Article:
Tumor co-dependencies can be shaped both by how a cancer causing gene – like a mutated EGFR gene – can prompt changes to a tumor’s metabolism, and by the local cellular environment around tumor cells (refer to the discussion of tumor “microenvironment in the first blog in this series). Specifically, the team believes from their studies that the unique metabolic environment of the brain itself may present actionable vulnerabilities that can be exploited with medicines to treat glioblastoma. Importantly, the Biomarker team has identified two actionable glioblastoma co-dependencies, each of which has potential to be tested in the clinic.
A cholesterol co-dependency
Twenty-percent of the body’s cholesterol is found in the brain. But cholesterol cannot get into the brain from elsewhere in the body (because of the blood-brain-barrier), meaning the brain must generate its own cholesterol for consumption. The Biomarkers team found that glioblastoma cells rely on an increased uptake of cholesterol that brain generates, creating a dependency. Glioblastoma cells are able to “re-program” the regular process for cholesterol uptake that would normally limit the amount each cell takes in. This adaptation gives glioblastoma tumors the fuel they need to keep growing out-of-control, but, importantly, it also leaves them vulnerable to drugs that could “switch back on” the normal mechanism that controls cholesterol uptake. The team is now pursuing a potential medicine that could do just that for an early-phase clinical trial.
EGFR, which we’ve talked much about in this series, is a growth factor receptor and is mutated or altered in 50-60% of all glioblastoma tumors. The most common EGFR mutation is known as “EGFRvIII.”
The Biomarkers team hypothesized that EGFRvIII causes cancer through an integrated series of events, including altering the cell’s internal signaling network, its uptake and use of nutrients, key elements of its gene-reading machinery known as transcription factors, and its epigenetic landscape – the distribution of chemical tags that determine which parts of its genome are available for reading.
To find the nodes connecting these processes and see if they could be targeted by medicines, the Biomarkers team mapped how EGFRvIII mutations change the processes in which the genetic code, stored in DNA, is transcribed into the instructions that regulate cell functions – as well as, importantly, how these multiple processes converge and might be exploited with new treatments.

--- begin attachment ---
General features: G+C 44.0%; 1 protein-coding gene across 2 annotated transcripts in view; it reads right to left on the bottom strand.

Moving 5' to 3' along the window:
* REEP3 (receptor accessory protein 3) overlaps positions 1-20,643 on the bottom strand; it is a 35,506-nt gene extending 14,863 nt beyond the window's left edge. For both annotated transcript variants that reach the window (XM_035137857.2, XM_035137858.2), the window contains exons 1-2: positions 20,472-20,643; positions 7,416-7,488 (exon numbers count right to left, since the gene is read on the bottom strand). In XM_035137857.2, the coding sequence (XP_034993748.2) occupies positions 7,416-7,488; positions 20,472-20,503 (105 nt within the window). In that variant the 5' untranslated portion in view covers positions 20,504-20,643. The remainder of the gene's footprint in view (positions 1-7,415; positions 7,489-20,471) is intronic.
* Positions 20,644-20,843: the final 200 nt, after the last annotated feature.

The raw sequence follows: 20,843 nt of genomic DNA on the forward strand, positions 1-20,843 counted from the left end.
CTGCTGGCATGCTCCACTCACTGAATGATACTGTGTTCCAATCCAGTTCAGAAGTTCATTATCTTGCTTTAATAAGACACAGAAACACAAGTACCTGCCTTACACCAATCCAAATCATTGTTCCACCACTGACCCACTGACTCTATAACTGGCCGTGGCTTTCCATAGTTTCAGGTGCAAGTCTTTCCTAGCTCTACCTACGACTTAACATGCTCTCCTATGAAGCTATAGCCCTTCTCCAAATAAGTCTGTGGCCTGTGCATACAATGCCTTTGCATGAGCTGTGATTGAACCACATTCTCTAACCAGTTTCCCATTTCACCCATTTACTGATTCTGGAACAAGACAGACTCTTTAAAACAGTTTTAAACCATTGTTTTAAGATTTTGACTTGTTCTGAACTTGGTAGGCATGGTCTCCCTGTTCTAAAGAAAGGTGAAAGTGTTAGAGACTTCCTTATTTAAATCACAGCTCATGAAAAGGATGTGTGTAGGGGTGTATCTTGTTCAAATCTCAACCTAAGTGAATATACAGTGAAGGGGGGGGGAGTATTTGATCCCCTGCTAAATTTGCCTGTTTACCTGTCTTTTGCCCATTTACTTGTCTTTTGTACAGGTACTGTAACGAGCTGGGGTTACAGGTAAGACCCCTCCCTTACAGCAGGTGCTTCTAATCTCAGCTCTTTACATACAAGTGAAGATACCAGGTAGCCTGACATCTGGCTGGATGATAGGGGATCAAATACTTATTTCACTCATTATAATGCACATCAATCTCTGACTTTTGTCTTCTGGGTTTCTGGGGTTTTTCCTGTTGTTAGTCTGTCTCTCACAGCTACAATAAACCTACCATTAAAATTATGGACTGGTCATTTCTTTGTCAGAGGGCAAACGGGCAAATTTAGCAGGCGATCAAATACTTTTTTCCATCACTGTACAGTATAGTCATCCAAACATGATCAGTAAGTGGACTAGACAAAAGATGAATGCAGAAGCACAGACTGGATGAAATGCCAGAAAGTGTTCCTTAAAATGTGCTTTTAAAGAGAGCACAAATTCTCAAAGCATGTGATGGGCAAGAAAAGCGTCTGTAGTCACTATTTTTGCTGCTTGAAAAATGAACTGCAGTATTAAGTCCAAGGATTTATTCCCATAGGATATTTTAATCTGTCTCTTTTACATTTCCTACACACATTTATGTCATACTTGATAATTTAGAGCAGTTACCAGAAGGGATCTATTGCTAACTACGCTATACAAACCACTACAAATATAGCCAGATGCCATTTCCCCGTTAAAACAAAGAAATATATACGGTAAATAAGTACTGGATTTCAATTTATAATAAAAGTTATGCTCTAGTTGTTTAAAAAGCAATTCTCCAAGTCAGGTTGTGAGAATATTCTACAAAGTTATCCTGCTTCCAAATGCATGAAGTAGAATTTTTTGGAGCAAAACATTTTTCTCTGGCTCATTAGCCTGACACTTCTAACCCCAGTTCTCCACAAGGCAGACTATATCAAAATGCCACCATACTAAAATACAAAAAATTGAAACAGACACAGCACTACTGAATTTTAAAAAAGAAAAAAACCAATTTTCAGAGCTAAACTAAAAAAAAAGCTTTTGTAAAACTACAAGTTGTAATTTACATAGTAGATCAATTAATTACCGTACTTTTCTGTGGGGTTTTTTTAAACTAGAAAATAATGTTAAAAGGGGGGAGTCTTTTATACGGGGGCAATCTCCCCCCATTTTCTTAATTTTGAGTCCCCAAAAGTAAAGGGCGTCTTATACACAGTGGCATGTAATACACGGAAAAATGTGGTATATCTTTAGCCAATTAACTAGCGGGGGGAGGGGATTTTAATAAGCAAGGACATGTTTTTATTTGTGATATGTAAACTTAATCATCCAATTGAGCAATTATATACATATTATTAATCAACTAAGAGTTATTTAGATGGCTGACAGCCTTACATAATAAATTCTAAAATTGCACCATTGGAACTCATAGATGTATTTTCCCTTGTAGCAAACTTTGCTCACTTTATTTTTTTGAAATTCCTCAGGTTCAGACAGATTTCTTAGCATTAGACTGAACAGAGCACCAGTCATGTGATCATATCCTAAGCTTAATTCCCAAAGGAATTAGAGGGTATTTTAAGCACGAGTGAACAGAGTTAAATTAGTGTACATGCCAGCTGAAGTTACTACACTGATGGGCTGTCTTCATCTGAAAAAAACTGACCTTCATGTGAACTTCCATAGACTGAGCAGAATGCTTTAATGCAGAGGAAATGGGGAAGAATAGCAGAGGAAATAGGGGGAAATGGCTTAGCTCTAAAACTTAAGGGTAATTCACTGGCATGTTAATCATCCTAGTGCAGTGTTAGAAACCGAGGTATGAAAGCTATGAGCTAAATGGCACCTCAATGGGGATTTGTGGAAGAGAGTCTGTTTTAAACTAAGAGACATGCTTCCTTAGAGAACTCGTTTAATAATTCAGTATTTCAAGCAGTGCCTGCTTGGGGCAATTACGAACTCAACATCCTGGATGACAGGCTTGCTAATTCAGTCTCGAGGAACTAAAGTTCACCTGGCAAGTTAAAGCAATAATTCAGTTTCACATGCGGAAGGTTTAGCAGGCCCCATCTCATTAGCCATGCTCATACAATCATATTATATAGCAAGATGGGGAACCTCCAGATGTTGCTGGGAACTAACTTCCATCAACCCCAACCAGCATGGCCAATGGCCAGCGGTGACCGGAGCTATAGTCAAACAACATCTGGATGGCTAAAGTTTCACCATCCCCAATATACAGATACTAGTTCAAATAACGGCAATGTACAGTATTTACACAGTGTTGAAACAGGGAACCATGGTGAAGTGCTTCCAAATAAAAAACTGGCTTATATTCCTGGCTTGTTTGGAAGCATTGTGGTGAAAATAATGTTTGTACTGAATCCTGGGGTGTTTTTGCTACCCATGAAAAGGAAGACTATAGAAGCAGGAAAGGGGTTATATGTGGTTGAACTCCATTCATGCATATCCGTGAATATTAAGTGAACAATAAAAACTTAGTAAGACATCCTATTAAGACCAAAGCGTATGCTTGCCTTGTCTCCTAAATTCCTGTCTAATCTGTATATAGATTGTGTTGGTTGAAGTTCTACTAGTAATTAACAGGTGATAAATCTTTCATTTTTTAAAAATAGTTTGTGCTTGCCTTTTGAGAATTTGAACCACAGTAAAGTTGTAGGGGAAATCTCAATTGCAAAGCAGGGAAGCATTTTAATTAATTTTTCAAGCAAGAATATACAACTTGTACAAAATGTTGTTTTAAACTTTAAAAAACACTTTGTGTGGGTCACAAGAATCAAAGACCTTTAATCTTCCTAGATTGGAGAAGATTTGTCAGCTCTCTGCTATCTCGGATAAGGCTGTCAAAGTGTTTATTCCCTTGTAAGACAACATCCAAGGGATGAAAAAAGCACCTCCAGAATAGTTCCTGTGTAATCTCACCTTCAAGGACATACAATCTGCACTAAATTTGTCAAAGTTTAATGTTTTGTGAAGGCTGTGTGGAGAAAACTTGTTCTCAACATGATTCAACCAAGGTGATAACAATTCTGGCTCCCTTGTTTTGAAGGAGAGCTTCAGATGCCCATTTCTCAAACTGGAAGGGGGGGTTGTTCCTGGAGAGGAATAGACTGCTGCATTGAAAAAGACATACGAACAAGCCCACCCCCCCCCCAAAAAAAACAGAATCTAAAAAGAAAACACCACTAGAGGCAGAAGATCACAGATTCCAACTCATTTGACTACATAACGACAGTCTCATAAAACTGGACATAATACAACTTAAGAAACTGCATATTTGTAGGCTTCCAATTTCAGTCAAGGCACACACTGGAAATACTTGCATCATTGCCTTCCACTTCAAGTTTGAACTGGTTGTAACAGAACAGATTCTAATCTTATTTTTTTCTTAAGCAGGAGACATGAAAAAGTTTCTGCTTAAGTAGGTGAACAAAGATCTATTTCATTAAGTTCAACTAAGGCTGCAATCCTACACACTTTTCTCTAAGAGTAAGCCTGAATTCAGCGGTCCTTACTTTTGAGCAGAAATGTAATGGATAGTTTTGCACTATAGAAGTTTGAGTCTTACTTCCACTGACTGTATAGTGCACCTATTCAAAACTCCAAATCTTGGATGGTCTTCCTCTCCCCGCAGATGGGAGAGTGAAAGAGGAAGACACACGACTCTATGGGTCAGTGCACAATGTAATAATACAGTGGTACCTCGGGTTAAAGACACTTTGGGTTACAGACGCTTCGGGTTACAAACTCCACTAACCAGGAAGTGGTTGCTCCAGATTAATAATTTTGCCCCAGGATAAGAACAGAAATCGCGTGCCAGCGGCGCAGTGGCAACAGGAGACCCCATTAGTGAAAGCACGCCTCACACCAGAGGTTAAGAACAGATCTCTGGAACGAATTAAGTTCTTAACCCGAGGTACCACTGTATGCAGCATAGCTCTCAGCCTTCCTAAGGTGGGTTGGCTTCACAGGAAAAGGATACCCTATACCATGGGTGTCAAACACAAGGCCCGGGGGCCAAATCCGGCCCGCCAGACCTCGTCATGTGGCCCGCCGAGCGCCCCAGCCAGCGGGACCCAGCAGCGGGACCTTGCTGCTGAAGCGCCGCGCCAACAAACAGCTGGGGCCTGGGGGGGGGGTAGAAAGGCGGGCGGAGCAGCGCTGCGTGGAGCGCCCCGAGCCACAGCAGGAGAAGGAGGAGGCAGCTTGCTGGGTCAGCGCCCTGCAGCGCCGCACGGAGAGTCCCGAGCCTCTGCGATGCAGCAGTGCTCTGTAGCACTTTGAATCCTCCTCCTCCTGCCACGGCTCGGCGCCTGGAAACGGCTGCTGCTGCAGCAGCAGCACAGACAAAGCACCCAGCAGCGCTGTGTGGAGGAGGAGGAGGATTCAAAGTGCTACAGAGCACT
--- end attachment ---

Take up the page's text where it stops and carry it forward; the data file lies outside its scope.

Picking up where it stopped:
Specifically, the researchers found through scientific analysis that an EGFRvIII mutation causes changes to the landscape of “enhancers” in such a way that increases their function in glioblastoma cells. Enhancers are regions of DNA that when bound by activator proteins boost the activity of other genes . The altered group of enhancers “turned on” by the EGFRvIII mutation serve as sites where a number of different “transcription factors” – proteins that regulate the process whereby a genetic sequence of DNA is read and interpreted for its instructions – can bind, or attach themselves, to. Two transcription factors in particular that were found to be attracted to these altered enhancer sites are known as “SOX9” and “FOXG1.”
So, while an EGFRvIII mutation changes which enhancers are altered in a GBM cell, the mutation, at the same time, noticeably increases the activity of SOX9 and FOXG1 in the cell. Together, these processes serve to change the mix of genes expressed by GBM cells versus healthy cells. These results identify the role of transcriptional/epigenetic remodeling in EGFR-dependent tumor growth and suggest a mechanistic basis for epigenetic therapy.
More importantly, the team determined that it might be possible to use a drug to silence the effects of SOX9 and FOXG1.
To do so they would have to identify which genes, specifically, have their expression regulated by SOX9 and FOXG1. One of the genes they found was BRD4. The BRD4 gene, when expressed, creates a protein by the same name and controls the expression and activity of another transcription factor called cMyc, which Dr. Mischel has shown previously to play a central role in reprogramming metabolism and the growth of glioblastoma cells.
If you recall from the first blog in this series, a group of proteins known as bromodomains – and a family of bromodomain proteins know at the BET family – are thought to cause glioblastoma treatment resistance. The BRD4 protein is part of the BET family. Thus, the team wants to gain a deeper understating of, and evaluate, potential drugs that target BET proteins and if they could work for glioblastoma patients. They point out that there is an added advantage of having a predetermined biomarker – the presence of EGFRvIII – to determine which patients are most likely to benefit from the treatment.